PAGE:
Better palliative care for high-risk seniors in home settings can reduce emergency room visits and save on health care spending, says a new study citing the current health care delivery system’s failure to implement the care model despite growing evidence of its efficacy.
There are gaps in understanding what works well and actually delivering those services in optimal settings, say researchers from the Indiana University School of Medicine in a study published in the October 2013 issue of the Journal of Palliative Medicine.
“The fields of palliative care and geriatrics have developed a growing body of evidence in support of customized care models aimed at meeting the needs of frail, vulnerable, and seriously ill patient populations,” the study authors write. “The problem is not that we don’t know what to do—the problem is that we don’t do what we know.”
Many seniors need long-term care services and supports, which can be provided anywhere form the nursing home to a patient’s home, and the need for formal long-term care is expected to triple by 2050, according to projections.
Seniors with a combination of chronic or serious illnesses, functional limitations, and cognitive impairments represent a “high cost, high need” group who aren’t well-served under the current health care system, the study says, and palliative care principles—including early advance care planning, communication about prognosis, and practical support for families, along with presenting a variety of treatment options—are intended to relieve distress and improve quality of life.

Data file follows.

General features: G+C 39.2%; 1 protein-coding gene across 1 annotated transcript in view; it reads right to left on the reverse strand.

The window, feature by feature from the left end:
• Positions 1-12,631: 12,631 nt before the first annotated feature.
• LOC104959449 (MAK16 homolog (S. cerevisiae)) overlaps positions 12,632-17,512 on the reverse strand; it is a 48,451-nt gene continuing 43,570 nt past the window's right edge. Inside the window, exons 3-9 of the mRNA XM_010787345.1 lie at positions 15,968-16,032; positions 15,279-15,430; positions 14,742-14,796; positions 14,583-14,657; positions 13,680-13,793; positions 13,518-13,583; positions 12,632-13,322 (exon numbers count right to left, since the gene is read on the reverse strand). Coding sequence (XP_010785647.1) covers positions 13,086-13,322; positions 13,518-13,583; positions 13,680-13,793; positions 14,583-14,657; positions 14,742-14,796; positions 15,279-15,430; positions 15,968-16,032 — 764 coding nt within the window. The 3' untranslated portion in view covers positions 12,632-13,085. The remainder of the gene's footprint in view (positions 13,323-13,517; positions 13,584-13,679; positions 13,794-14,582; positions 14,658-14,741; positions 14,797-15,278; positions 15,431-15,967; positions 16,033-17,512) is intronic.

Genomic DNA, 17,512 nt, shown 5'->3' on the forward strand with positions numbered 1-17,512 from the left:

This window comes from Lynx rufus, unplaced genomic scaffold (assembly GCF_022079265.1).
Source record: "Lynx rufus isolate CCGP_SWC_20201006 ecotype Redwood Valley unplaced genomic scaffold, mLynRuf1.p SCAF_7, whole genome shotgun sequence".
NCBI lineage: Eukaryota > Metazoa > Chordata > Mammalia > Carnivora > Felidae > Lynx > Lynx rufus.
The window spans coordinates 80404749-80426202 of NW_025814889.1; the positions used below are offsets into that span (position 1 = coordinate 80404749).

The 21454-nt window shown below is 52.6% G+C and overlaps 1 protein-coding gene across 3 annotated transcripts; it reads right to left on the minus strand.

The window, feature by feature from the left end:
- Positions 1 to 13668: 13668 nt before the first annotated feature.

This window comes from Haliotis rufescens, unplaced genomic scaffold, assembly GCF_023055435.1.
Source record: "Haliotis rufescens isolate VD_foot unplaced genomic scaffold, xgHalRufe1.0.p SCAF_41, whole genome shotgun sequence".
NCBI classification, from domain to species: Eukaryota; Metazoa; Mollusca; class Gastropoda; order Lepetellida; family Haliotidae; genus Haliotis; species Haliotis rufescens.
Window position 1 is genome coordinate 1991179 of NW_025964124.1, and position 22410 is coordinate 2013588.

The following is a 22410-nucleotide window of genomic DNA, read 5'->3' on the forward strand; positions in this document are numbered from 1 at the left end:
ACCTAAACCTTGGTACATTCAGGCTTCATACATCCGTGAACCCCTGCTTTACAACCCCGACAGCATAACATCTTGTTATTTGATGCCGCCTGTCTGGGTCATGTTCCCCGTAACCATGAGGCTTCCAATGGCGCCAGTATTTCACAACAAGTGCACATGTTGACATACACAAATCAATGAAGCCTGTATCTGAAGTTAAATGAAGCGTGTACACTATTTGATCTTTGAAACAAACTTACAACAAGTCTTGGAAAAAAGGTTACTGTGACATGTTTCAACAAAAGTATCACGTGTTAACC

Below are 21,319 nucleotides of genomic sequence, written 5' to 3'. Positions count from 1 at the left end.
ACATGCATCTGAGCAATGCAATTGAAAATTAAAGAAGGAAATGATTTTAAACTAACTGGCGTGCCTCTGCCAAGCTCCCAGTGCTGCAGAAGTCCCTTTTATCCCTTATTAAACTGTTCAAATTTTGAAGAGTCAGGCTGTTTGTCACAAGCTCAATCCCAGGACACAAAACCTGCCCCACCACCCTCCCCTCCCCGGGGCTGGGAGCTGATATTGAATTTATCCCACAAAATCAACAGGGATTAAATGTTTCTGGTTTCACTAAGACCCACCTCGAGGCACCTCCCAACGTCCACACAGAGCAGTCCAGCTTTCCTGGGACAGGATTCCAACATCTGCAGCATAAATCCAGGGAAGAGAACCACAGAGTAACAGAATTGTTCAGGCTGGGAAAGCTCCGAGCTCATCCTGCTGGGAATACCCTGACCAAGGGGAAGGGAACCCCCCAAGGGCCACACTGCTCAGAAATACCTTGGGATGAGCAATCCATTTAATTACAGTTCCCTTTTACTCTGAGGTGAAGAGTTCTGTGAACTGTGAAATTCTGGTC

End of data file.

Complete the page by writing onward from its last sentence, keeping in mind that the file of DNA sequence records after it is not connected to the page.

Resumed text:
“Despite evidence of multiple approaches that do ‘work’ for this population, there has been a failure to translate the successes of research and clinical demonstration projects into widespread practice,” the researchers say.
The study concludes by recommending several research priorities aimed at supporting “rational policy development” that will address the needs of senior palliative care patients, including studies creating a roadmap for scaling and implementing successful care models and researching creative financing models for health care delivery.
Written by Alyssa Gerace